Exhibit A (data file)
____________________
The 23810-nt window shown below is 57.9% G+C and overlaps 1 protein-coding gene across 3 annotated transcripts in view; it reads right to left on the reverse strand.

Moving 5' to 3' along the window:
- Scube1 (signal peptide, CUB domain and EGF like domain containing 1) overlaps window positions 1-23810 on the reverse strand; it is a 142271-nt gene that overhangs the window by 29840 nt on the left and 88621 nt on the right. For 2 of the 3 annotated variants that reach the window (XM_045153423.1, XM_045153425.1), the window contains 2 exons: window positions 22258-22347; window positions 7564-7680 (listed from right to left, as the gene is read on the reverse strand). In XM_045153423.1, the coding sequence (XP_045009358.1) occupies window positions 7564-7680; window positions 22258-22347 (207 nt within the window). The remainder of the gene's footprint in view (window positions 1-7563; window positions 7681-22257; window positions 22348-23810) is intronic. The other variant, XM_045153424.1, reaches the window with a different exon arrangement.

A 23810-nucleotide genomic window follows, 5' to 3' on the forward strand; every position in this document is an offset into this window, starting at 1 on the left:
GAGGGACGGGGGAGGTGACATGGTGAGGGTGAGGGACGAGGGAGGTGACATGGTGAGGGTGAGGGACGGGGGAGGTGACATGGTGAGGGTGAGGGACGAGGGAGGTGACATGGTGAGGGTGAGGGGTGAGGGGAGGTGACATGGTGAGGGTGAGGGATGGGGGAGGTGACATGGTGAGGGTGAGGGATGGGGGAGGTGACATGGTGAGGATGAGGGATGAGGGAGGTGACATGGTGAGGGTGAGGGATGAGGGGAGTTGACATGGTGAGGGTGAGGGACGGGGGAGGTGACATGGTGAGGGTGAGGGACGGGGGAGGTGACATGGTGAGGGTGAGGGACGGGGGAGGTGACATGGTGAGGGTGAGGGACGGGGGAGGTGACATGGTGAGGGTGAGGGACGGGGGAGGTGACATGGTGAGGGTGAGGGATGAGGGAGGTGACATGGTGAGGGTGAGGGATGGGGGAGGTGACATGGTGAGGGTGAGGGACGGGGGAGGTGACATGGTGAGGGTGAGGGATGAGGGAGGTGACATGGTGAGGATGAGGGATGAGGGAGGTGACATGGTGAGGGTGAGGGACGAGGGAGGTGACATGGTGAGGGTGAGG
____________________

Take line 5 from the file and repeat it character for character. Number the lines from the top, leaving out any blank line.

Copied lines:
GAGGGACGGGGGAGGTGACATGGTGAGGGTGAGGGACGAGGGAGGTGACATGGTGAGGGTGAGGGACGGGGGAGGTGACATGGTGAGGGTGAGGGACGAGGGAGGTGACATGGTGAGGGTGAGGGGTGAGGGGAGGTGACATGGTGAGGGTGAGGGATGGGGGAGGTGACATGGTGAGGGTGAGGGATGGGGGAGGTGACATGGTGAGGATGAGGGATGAGGGAGGTGACATGGTGAGGGTGAGGGATGAGGGGAGTTGACATGGTGAGGGTGAGGGACGGGGGAGGTGACATGGTGAGGGTGAGGGACGGGGGAGGTGACATGGTGAGGGTGAGGGACGGGGGAGGTGACATGGTGAGGGTGAGGGACGGGGGAGGTGACATGGTGAGGGTGAGGGACGGGGGAGGTGACATGGTGAGGGTGAGGGATGAGGGAGGTGACATGGTGAGGGTGAGGGATGGGGGAGGTGACATGGTGAGGGTGAGGGACGGGGGAGGTGACATGGTGAGGGTGAGGGATGAGGGAGGTGACATGGTGAGGATGAGGGATGAGGGAGGTGACATGGTGAGGGTGAGGGACGAGGGAGGTGACATGGTGAGGGTGAGG